Google App Engine, the PaaS platform from Google has seen a steady number of releases since the beginning of this year. At Google I/O, a new version of the Google App Engine API was announced and brought with it a great set of features including support for a new programming language Go and revised pricing options that try to make Google App Engine an option for the enterprise.
Greg D’Alesandre, Senior Product Manager for App Engine, detailed the new features along with a preview of the future plans. The focus is clearly to make App Engine a viable plaform for a wide range of businesses. And this means that enterprise grade features, service level agreements, a process to deprecate APIs rather than abrubtly changing them are some of the key features one can expect moving forward.
With 1.5.0 release, App Engine has introduced Backends, which are instances you can use to run long running processes. This addresses one of the key pain points where developer specific code had to run within certain deadlines and as a result of which, developers had devised unique ways to overcome these limitations. You can now, in an almost Amazon like manner, use an instances for as long as you want to run your processes. Backends are supported now in both Java and Python. The other key improvement is to Task Queues via a new feature called Pull Queues. They allow developers to pull tasks (one or more) from the queues, write a backend to process the tasks and then return the results back. The Pull Queues are even exposed via a public REST API, which could allow external systems to tap into them.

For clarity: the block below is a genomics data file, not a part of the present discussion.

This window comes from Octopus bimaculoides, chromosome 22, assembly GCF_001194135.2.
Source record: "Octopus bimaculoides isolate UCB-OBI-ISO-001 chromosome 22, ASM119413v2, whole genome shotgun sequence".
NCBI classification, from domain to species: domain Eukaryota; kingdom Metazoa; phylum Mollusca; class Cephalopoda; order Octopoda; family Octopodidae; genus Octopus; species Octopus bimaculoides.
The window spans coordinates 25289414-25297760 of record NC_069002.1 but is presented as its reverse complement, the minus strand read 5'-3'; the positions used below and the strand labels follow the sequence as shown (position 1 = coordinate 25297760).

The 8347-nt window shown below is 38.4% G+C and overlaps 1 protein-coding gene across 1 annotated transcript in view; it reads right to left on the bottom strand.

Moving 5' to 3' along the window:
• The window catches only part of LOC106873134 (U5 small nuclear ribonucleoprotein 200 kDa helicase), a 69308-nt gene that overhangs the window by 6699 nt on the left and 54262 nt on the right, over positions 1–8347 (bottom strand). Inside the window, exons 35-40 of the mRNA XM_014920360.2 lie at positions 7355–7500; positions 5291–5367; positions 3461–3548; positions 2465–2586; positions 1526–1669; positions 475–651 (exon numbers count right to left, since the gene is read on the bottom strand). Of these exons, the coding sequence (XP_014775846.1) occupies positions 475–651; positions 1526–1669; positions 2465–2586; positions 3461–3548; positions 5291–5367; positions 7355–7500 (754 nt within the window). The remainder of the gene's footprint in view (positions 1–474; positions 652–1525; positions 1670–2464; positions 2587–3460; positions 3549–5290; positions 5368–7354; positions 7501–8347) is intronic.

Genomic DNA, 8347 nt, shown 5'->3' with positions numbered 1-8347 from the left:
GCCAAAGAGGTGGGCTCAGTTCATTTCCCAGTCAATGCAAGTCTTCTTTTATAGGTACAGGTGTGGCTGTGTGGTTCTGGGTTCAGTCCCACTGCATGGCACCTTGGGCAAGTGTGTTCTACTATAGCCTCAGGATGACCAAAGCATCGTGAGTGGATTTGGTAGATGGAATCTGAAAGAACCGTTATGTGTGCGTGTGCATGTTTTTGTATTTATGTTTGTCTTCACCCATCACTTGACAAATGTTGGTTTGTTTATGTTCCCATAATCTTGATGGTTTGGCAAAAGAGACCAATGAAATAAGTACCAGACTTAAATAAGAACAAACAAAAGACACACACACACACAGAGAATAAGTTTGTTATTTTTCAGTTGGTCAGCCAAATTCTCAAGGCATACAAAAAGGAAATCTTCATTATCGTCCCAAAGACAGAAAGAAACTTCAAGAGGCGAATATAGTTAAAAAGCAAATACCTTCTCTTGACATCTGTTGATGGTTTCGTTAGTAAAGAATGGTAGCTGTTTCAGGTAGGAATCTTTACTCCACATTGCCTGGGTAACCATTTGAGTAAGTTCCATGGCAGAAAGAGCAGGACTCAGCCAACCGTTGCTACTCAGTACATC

Other notable features include the High Replication Datastore as the default one instead of the Master Slave combination, increaded payload sizes for HTTP request/response and a restriction in using the Mail API. For e.g. any new application created can only have a 100 free email recipients per day, down from 2000.
While the new set of features are impressive, some of them have raised eyebrows. The choice of Go, as another option to develop applications is nice but it remains to be seem how much it could be adopted outside of Google itself. The main point that is of concern to developers would be the new pricing options once App Engine moves out of preview in the latter half of the year. One of the key reasons that developers typicaly flocked to App Engine were its generous quotas which kept the cost of running the site from free to very little. But with the new pricing strategy, this cost could higher. It would be useful if Google published before and after data to understand what it would cost now with the new model.
As much as Android and Chrome netbook seem to have garnered attention at Google IO, App Engine has positioned itself now as a solid PaaS platform. There has been a renewed vigor with which, the team is addressing roadmap items since the last 6 months and it could only get better. The focus is clearly now on making the platform attractive and reliable for businesses to take a serious note of it.